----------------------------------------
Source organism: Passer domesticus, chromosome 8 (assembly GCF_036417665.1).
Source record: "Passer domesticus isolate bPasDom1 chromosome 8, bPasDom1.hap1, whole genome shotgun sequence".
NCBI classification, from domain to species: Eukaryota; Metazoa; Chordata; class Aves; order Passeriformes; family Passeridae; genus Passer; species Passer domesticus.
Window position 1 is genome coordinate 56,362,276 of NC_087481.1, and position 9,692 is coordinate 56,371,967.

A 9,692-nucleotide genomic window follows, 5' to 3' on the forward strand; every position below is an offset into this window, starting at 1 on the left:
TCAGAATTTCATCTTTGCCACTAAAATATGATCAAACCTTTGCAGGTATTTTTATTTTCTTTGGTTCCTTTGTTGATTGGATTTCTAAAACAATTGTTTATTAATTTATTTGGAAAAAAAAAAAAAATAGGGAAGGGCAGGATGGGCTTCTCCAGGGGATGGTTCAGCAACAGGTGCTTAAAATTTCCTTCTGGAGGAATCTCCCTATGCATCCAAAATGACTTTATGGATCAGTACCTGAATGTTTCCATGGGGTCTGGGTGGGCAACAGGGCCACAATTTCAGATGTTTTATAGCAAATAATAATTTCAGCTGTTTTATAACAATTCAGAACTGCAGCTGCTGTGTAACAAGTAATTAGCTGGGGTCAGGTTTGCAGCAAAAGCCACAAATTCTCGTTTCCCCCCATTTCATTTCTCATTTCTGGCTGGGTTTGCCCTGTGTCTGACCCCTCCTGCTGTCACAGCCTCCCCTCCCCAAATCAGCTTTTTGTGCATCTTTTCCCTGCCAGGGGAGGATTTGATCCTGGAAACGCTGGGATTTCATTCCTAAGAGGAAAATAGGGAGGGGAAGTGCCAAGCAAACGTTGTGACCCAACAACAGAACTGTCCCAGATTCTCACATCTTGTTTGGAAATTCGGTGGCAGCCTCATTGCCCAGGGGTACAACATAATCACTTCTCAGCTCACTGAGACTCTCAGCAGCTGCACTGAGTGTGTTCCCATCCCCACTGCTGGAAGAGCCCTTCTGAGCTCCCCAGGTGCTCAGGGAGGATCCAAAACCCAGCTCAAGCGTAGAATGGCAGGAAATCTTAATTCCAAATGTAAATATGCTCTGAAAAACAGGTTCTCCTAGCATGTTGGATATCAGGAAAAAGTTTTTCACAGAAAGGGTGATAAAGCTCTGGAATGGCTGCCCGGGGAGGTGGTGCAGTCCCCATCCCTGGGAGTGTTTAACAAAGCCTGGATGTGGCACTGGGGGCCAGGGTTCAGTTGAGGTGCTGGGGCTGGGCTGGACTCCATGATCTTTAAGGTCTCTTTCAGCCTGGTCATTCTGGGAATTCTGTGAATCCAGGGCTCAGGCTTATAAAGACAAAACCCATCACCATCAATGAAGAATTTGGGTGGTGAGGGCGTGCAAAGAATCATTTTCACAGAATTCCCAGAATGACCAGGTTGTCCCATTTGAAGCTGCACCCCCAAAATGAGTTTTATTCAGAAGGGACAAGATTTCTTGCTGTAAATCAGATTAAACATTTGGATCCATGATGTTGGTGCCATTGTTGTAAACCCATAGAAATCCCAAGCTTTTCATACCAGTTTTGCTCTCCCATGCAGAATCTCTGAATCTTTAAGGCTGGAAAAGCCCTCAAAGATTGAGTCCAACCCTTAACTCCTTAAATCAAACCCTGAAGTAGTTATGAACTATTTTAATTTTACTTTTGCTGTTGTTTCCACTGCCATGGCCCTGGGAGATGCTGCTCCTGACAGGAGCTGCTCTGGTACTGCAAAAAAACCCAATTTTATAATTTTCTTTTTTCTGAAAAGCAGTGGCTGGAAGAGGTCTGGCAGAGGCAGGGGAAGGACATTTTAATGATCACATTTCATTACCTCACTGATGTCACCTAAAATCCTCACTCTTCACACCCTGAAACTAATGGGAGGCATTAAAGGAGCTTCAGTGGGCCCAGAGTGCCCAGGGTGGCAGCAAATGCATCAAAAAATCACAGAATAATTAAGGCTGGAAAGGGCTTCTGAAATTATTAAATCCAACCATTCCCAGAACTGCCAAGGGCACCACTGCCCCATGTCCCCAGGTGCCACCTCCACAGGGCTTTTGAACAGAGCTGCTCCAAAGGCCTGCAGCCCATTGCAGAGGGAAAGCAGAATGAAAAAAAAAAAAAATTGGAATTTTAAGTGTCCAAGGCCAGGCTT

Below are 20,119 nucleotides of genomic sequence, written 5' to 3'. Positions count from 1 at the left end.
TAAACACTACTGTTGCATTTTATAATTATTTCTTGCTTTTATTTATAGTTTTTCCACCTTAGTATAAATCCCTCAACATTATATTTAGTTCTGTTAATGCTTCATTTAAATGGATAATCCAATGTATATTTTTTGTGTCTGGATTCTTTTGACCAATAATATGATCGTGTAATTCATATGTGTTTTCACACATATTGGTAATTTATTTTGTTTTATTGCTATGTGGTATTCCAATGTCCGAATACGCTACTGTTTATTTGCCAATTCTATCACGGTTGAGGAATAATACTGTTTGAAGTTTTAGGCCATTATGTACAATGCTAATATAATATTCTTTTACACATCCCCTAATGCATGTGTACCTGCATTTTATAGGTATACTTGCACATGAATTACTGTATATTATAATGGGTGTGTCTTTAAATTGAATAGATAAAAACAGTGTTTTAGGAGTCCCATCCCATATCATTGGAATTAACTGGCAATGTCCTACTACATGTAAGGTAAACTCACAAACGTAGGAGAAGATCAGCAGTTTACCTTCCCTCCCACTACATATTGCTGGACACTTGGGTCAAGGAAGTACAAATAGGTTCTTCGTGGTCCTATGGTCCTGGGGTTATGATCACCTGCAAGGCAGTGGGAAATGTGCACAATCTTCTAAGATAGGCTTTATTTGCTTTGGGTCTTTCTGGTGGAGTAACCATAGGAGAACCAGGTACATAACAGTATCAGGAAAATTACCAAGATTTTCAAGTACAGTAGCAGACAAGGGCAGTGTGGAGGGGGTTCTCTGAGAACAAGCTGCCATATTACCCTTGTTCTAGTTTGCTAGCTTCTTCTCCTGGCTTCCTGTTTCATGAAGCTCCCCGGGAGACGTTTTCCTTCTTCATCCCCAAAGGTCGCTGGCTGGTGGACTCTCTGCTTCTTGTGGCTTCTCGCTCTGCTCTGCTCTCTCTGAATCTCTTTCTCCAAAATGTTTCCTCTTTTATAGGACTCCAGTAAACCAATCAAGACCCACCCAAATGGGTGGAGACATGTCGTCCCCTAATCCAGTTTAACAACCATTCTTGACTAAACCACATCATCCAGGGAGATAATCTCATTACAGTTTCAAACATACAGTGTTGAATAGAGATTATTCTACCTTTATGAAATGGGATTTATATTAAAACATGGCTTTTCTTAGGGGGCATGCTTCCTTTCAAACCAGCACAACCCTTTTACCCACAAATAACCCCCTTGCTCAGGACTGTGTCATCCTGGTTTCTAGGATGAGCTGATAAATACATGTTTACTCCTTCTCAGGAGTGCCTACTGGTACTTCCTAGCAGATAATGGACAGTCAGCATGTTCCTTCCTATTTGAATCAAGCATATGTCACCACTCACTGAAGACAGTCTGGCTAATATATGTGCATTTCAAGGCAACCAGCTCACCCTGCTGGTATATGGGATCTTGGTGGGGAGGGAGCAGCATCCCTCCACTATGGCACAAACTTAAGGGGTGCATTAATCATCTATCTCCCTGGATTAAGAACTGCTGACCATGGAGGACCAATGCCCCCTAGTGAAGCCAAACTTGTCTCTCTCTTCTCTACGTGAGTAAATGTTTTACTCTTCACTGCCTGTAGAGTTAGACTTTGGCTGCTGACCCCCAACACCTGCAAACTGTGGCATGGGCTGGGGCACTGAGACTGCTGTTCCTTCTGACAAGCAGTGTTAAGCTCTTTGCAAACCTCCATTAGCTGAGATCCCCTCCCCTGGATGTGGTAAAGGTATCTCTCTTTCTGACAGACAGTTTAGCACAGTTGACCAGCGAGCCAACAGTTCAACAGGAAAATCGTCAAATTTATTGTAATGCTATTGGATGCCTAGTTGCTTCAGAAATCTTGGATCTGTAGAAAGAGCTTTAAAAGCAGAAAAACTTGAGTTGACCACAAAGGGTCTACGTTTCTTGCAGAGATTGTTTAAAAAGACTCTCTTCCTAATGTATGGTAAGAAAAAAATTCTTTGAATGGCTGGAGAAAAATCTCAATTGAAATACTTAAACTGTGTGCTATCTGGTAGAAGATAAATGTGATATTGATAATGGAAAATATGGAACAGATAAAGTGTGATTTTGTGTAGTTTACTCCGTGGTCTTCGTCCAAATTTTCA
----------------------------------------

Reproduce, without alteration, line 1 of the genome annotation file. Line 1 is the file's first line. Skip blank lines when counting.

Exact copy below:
Source organism: Passer domesticus, chromosome 8 (assembly GCF_036417665.1).